We, meanwhile, continued to take advantage of the Zeralinja mania and their collapsed walled courtyard. The Zeralians, of course, did not have the financial means to re-erect the wall of their yard. This suited us “for our artistic life”. As children, in some cases, we improvised a theatrical group as well as a theatrical piece. We used the wallless courtyard of the Zeralins as a stage. As a hall we used the stairs of the Pasholls’ house, which were only about two meters away from the collapsed wall of the Zeralins. We did not miss the spectators. In our alley many women were not engaged in work at that time.
We would go and knock on doors and invite them as spectators of our “spectacle.” They came with joy, either to see something cheerful, that made them laugh, or to our childish improvisation of the “spectacle”, or because that was how they gathered and exchanged words between them. The Zeralians, although we were never given permission to use their yard as a stage, never expelled us from the “stage” as unwanted or uninvited. Perhaps this may have been influenced by the fact that Fiqiriu worked as a stage worker at the People’s Theater, so in a way he was associated with the theater.
Envai, who was the eldest son in the family, could have taken us under his protection. Envai himself had a passion for theater. He even played quite successfully once on stage. He was entrusted with the role of Bajram Curri, one of the central figures of political life in Albania in the 1920s. The first applause was the last one given to him. Envait, certainly commissioned by power mechanisms, was no longer offered any role. By the logic of power, a sucker of such a family as the Zeralins could not be allowed to be applauded and admired, even in an amateur scene.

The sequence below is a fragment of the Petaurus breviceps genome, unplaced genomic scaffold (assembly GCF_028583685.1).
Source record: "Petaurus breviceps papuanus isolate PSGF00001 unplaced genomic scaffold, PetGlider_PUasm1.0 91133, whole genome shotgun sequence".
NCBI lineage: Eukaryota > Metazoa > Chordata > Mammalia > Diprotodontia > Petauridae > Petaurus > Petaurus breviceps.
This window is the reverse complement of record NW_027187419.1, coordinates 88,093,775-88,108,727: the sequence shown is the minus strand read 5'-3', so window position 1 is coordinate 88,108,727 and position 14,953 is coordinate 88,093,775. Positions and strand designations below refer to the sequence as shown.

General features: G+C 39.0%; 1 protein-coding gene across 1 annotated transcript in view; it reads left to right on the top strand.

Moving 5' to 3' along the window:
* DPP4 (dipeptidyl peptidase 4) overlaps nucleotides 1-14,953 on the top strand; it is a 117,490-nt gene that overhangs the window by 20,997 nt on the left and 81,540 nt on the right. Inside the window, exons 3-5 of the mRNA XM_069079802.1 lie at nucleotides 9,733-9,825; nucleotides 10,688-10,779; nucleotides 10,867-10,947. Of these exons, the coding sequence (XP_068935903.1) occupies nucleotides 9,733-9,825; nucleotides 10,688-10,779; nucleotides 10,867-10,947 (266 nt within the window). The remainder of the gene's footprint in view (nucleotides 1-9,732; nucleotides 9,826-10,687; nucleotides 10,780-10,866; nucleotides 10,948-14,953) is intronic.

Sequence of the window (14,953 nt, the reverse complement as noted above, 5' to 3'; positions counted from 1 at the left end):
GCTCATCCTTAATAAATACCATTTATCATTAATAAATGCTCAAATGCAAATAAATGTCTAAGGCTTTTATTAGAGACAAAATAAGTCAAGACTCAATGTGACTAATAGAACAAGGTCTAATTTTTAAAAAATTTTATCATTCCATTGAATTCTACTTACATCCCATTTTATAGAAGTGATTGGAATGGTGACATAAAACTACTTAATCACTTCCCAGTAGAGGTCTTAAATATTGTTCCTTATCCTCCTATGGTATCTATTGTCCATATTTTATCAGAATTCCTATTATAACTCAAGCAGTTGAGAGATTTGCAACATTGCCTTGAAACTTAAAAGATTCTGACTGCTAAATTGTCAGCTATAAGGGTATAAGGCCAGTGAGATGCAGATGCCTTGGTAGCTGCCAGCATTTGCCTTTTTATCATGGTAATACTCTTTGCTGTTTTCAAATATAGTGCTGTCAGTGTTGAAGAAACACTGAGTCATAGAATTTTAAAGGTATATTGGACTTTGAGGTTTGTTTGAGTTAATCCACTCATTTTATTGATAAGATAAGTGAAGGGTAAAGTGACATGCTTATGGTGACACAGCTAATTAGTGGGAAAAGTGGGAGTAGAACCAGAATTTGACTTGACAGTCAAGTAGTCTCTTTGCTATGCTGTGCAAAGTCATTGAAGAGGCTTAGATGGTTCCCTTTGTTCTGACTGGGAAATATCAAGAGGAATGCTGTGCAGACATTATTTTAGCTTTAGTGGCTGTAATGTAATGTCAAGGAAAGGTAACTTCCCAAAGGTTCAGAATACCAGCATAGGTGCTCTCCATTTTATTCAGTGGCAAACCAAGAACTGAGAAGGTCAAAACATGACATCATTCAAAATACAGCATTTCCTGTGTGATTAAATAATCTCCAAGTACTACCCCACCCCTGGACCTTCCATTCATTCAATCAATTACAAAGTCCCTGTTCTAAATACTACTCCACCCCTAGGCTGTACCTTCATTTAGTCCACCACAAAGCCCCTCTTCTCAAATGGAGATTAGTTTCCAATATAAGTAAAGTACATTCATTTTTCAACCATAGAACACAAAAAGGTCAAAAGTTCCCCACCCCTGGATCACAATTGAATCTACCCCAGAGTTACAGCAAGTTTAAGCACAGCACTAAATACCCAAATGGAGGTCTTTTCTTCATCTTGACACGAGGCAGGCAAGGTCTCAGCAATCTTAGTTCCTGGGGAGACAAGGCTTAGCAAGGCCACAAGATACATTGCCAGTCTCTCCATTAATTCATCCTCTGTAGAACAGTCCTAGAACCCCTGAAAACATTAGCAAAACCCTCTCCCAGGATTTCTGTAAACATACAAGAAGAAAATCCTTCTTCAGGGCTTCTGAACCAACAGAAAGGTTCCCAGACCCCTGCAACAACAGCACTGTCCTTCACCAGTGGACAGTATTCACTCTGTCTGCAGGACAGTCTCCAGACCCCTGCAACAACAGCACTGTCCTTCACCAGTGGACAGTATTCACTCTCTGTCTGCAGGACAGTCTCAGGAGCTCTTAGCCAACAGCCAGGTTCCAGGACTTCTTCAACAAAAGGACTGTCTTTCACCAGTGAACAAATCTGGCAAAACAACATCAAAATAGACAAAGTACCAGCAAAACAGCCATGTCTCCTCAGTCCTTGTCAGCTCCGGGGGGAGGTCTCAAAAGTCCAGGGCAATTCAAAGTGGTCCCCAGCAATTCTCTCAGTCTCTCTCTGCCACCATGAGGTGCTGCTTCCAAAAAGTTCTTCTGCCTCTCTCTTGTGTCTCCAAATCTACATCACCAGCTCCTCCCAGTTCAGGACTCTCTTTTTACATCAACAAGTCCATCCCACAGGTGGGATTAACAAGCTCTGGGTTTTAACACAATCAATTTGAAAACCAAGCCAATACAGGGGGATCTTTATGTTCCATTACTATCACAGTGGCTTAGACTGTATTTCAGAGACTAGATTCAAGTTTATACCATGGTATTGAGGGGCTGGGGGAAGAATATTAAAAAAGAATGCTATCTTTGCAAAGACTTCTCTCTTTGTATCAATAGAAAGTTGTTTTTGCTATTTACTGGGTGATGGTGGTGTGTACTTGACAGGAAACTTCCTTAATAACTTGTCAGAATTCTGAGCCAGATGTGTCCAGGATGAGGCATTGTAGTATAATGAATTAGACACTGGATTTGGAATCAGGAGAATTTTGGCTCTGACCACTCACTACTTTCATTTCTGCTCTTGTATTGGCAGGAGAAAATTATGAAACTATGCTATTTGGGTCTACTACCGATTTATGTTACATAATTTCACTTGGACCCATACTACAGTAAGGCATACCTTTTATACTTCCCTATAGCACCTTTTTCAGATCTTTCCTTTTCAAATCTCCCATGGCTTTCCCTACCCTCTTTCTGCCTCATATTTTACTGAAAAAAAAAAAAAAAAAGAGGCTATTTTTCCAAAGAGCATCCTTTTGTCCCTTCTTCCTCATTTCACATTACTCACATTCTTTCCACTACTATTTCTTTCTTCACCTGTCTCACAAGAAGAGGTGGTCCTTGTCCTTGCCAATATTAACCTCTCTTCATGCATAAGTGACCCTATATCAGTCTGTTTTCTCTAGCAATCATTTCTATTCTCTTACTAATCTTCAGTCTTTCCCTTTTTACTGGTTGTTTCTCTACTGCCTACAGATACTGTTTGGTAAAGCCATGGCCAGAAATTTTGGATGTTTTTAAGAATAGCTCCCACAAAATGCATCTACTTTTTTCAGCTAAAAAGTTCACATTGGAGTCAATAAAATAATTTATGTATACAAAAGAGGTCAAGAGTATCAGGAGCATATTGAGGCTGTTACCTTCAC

My failed attempt to enter the People’s Theater “disguised”!
For me, here, in the courtyard of the Zeralins, the love for the stage and the theater begins. As children we were not allowed to enter the hall of the People’s Theater then. I remember, once this Theater organized a show for women during the day, just like our «group»! I knew they would not let me into the hall. I went to my aunt, Seri, to help me find a solution; it was enough for me to enter the hall. She went to a neighbor and asked for a loan for her sheet. The neighbor gave it to her and my aunt followed me, saying: “Put on the sheet, no one will understand that you are a child and a boy. That is how you will enter the hall. “So it was and it was not. I wore the sheet to Aunt Serit’s house, taking care to hide anything that might betray me. Aunt laughed pleased with my appearance and her help. When I got the “passable” grade, I left the house and started walking towards the People’s Theater.
It was located where it is today, in the center of Tirana, near the complex of buildings of the Ministries of Interior and Defense. I had to walk for about 20 minutes and all the way I was worried that a friend would not recognize me. I feared that in such a case, he would surely make fun of me enough. He would even saturate others, our common acquaintances with his “discovery”, i.e. with my coverage. I successfully completed this part of the “action”. When I arrived at the gates of the Theater, I saw there a messy group of women pushing each other with their bodies and elbows to enter the spectacle hall as soon as possible. I approached them several times and just as many times I retreated scared, that I might end up lost badly in the battle of the elbows.